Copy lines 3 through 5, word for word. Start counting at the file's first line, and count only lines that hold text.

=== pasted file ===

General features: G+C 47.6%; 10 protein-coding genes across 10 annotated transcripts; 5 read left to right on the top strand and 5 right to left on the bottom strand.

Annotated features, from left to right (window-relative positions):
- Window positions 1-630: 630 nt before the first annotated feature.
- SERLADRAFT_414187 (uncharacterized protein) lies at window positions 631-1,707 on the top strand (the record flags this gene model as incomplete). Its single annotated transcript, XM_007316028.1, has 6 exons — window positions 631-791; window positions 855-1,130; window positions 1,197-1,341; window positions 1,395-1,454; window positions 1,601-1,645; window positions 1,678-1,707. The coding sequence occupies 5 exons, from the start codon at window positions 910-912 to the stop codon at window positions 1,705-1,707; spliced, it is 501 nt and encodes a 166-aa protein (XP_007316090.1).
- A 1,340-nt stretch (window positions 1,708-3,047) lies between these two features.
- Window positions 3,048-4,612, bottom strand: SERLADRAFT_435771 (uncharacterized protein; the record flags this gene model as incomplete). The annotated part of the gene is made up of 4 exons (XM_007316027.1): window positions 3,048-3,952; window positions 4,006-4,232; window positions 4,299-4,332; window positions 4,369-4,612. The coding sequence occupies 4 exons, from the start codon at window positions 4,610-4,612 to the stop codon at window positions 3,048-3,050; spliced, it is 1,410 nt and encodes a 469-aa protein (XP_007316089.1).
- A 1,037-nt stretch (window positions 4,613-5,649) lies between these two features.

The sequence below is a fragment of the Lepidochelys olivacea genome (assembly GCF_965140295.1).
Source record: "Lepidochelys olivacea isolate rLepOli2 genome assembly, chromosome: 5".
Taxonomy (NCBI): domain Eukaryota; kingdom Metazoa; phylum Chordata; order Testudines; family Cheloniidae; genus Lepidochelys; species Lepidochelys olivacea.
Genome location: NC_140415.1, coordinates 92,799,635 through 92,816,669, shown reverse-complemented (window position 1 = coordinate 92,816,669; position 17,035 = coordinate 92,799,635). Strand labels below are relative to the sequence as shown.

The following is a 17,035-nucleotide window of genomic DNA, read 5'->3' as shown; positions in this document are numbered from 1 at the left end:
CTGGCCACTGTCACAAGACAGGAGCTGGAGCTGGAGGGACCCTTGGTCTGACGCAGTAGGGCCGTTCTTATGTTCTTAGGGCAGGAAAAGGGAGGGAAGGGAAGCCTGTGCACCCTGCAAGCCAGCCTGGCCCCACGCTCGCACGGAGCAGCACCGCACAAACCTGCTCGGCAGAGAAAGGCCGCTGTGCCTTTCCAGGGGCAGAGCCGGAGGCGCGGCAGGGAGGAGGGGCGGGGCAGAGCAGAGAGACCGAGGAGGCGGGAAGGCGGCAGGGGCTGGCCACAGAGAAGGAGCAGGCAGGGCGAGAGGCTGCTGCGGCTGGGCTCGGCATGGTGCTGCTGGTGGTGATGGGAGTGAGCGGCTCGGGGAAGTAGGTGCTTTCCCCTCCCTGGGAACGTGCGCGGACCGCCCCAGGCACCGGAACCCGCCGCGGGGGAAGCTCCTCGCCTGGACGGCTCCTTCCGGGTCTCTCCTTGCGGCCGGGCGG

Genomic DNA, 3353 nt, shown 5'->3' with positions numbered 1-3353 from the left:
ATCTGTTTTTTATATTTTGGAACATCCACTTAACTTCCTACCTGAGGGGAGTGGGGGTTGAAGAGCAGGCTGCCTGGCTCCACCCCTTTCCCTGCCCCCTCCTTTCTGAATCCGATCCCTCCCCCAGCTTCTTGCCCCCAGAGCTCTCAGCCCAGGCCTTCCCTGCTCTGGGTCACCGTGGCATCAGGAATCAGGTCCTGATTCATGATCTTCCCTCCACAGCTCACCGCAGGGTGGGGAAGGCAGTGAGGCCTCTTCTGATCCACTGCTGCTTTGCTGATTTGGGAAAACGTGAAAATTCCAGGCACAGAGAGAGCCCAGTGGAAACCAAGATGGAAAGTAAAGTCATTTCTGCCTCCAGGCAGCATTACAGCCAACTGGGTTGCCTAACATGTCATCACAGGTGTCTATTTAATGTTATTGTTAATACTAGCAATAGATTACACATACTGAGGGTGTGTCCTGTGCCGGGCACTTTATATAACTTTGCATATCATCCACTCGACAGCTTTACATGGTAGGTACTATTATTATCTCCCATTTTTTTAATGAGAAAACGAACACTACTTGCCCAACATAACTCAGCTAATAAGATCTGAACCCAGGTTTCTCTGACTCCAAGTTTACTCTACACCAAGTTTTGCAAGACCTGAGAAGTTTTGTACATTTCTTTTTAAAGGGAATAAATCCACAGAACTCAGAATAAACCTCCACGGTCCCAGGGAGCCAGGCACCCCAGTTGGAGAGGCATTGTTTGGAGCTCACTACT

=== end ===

- Window positions 1-630: 630 nt before the first annotated feature.
- SERLADRAFT_414187 (uncharacterized protein) lies at window positions 631-1,707 on the top strand (the record flags this gene model as incomplete). Its single annotated transcript, XM_007316028.1, has 6 exons — window positions 631-791; window positions 855-1,130; window positions 1,197-1,341; window positions 1,395-1,454; window positions 1,601-1,645; window positions 1,678-1,707. The coding sequence occupies 5 exons, from the start codon at window positions 910-912 to the stop codon at window positions 1,705-1,707; spliced, it is 501 nt and encodes a 166-aa protein (XP_007316090.1).
- A 1,340-nt stretch (window positions 1,708-3,047) lies between these two features.